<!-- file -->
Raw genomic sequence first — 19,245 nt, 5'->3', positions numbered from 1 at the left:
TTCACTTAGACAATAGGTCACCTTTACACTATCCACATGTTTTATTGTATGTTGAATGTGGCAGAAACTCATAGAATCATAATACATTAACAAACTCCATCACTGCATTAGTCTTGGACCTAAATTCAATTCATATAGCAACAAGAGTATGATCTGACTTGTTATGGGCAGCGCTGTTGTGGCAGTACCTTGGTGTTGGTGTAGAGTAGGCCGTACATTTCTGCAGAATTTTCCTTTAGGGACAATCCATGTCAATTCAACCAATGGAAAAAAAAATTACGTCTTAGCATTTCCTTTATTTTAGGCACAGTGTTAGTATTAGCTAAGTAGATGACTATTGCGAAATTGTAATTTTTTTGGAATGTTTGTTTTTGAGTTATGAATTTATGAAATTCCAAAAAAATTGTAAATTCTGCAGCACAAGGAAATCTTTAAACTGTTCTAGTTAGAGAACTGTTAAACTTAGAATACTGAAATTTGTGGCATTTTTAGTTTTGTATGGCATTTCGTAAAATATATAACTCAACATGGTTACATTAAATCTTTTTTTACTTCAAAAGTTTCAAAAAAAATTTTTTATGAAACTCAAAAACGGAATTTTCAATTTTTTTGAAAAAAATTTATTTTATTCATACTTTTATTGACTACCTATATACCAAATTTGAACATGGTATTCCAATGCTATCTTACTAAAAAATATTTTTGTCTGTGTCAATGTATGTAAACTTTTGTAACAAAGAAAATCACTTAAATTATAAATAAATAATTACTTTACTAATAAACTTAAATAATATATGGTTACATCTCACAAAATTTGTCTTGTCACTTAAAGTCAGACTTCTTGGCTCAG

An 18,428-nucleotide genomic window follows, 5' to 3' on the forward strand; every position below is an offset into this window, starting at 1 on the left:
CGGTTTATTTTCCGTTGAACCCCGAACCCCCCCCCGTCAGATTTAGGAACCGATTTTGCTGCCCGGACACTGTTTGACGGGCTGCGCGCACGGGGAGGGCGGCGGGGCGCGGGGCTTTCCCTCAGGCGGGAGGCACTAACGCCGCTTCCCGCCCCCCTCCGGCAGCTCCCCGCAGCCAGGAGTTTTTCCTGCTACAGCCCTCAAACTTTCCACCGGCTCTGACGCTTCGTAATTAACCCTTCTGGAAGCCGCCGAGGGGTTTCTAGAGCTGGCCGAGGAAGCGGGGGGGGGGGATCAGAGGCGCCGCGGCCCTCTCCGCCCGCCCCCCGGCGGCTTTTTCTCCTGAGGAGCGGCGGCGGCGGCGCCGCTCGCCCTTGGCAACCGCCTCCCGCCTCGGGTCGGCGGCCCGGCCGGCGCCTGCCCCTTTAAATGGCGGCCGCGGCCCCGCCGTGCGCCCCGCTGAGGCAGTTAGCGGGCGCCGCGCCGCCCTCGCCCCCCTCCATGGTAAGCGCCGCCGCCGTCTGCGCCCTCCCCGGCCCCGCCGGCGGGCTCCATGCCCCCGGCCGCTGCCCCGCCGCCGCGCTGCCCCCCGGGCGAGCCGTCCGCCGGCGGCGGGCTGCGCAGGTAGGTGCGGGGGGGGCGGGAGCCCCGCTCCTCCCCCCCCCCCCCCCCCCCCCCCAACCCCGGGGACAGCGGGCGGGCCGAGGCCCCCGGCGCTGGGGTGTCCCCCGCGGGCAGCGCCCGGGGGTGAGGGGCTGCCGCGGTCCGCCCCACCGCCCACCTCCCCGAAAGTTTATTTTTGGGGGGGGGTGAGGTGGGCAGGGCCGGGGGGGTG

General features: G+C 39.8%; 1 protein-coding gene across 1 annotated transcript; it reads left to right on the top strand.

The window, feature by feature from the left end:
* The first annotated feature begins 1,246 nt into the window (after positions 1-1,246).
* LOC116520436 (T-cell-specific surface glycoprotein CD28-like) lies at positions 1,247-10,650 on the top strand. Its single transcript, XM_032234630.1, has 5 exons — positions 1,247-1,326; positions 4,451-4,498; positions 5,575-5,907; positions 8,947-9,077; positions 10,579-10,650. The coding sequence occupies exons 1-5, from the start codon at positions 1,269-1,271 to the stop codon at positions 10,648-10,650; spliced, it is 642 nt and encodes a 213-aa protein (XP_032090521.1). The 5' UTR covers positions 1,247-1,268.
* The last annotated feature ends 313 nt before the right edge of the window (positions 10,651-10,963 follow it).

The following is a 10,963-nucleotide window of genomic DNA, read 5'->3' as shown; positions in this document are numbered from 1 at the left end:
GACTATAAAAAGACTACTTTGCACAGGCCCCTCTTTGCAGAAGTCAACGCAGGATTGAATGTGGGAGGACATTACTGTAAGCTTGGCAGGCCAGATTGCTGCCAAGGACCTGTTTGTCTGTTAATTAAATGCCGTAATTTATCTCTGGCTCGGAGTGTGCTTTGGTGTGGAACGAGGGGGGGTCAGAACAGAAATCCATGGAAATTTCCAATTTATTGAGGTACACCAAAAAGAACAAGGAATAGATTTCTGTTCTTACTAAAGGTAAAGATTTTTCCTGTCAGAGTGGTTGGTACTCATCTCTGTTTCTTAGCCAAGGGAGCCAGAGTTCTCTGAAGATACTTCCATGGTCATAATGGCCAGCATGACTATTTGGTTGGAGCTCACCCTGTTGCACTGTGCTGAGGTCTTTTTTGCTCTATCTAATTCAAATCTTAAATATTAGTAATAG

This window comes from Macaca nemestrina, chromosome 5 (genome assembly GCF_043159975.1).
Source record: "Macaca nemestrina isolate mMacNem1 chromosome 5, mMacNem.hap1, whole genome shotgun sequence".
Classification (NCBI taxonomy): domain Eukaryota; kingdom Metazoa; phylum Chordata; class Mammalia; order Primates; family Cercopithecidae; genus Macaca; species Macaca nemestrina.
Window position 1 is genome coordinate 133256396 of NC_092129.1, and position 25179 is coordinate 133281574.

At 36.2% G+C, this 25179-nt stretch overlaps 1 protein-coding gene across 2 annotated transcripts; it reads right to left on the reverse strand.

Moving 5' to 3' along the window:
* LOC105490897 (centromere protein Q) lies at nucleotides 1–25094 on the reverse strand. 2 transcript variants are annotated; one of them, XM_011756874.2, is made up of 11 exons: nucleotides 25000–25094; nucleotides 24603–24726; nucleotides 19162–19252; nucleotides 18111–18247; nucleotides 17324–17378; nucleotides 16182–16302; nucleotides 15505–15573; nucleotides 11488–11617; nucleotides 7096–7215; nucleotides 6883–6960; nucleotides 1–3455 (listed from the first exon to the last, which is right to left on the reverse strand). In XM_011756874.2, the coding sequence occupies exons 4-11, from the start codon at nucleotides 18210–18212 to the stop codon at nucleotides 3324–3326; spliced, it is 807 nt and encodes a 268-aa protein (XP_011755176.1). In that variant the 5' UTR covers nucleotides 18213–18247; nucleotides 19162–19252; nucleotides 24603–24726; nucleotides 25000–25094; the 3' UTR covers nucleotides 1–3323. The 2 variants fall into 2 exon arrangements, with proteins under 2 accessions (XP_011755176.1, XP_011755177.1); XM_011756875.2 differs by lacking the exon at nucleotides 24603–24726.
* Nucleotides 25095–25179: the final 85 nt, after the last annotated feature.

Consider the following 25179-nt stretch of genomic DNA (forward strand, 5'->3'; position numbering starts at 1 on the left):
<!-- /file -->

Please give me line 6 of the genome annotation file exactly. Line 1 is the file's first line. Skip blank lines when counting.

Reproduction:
The window, feature by feature from the left end: